AMHERST, Mass. – The University of Massachusetts Amherst is hosting a World Bank training workshop for water managers from developing countries April 24-28 where participants from six countries will learn about risks associated with climate change and their potential the long-term impacts on water infrastructure.

The training is being conducted by the the Hydrosystems Research Group of the department of civil and environmental engineering at UMass Amherst. There are 13 water managers attending the training along with four World Bank staff members. Participants from Kenya, Nepal, South Korea, Mexico, Ethiopia and the U.S. will learn how climate change can affect hydropower facilities, dams and water supply systems. It is common for major infrastructure projects to be designed with an expected operating life of 50 or even 100 years. Emerging knowledge about the long-term behavior of the global climate system and changes in other non-climate factors that may affect water system performance means that water systems infrastructure planning is a process of decision making under uncertainty.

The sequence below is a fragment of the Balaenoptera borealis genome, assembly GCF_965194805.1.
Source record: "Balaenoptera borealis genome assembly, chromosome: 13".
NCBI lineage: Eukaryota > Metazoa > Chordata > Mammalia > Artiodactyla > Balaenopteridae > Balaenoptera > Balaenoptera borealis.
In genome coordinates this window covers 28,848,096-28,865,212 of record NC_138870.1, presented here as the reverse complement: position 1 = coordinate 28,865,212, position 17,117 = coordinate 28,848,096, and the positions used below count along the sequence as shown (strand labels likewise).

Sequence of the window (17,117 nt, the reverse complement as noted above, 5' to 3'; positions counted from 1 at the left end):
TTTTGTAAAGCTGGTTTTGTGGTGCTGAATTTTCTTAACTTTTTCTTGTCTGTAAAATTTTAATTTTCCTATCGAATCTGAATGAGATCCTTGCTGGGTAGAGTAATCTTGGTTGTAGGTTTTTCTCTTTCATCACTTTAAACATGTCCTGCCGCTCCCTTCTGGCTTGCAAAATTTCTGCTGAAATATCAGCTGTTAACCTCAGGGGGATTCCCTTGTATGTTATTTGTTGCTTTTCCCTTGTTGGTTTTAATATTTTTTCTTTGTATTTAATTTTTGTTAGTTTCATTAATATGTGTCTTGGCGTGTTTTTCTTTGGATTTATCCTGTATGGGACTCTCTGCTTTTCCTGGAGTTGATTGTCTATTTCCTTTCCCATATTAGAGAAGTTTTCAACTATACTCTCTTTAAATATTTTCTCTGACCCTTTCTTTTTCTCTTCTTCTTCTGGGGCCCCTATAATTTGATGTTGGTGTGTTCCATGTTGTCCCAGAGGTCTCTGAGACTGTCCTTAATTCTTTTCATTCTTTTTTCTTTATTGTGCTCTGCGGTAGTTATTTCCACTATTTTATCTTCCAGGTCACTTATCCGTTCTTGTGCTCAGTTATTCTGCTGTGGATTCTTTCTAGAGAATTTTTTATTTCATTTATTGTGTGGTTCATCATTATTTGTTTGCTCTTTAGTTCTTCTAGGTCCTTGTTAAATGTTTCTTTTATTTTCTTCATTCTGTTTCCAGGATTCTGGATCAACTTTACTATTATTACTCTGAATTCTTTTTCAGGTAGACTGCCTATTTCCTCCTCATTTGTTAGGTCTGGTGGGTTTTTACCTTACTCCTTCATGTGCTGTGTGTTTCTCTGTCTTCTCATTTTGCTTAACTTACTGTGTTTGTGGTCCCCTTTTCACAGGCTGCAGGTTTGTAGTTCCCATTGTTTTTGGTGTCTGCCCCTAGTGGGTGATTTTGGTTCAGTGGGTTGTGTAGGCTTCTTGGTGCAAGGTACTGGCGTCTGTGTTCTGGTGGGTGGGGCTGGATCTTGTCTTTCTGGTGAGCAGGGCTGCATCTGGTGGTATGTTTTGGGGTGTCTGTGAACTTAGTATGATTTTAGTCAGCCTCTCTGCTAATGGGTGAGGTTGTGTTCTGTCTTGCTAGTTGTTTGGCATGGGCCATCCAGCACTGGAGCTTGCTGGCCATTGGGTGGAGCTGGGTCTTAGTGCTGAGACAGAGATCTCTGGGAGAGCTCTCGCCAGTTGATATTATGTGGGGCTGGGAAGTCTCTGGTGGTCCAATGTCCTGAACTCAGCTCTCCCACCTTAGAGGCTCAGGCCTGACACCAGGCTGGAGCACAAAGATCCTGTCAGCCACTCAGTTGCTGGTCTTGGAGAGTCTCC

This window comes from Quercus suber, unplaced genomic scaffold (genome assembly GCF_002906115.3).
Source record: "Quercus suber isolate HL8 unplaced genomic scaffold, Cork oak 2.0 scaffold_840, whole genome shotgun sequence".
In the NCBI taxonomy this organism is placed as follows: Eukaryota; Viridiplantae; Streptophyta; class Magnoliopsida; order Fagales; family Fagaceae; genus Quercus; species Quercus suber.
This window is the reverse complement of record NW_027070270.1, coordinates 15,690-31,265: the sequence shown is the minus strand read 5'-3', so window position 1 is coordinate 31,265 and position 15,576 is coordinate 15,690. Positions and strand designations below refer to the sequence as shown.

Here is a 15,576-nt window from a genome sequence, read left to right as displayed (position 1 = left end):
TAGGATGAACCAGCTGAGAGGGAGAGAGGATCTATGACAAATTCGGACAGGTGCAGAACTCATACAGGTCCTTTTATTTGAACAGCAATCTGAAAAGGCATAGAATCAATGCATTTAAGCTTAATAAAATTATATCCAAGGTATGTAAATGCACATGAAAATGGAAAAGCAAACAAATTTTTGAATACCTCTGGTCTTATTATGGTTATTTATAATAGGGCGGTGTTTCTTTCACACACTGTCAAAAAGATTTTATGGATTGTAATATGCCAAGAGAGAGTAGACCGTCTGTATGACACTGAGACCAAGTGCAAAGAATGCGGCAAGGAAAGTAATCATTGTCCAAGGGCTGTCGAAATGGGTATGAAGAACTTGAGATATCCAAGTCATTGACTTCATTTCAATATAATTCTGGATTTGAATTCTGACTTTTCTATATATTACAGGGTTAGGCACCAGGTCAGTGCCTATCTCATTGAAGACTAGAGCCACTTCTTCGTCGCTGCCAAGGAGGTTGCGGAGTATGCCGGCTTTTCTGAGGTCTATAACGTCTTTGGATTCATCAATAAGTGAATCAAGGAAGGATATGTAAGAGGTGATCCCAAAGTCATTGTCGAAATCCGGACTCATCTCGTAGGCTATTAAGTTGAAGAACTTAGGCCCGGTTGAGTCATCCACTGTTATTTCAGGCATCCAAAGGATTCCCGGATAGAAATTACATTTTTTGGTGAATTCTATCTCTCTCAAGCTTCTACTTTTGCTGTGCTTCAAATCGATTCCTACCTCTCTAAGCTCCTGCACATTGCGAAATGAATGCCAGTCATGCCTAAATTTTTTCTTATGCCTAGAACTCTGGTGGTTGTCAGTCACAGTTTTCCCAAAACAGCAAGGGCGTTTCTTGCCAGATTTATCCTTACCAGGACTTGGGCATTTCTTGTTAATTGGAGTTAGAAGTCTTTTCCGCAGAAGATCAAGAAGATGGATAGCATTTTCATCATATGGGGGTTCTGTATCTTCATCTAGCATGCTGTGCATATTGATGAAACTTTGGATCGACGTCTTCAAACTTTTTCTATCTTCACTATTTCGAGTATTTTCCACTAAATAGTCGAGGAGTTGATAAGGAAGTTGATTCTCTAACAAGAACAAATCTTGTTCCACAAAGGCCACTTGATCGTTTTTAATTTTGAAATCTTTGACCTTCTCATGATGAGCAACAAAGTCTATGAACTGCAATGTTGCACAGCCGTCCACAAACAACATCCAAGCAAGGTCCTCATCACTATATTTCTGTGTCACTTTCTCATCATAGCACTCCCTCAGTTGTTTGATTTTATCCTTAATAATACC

Casey Brown, associate professor of civil and environmental engineering at UMass Amherst, one of the organizers of the training, says this event shows the key role the university plays in preparing officials around the world for the future climate. “The engineering profession is at a change point. We need to design infrastructure to be resilient in a world of change. We have water planners from around the world here to learn how.”

The training workshop will provide background on the Decision Tree Framework, developed by Brown and Patrick Ray, former research professor at UMass Amherst and currently an assistant professor at the University of Cincinnati. The Decision Tree Framework is a four-phase assessment methodology developed to understand risk associated with climate change and their potential impacts on water infrastructure.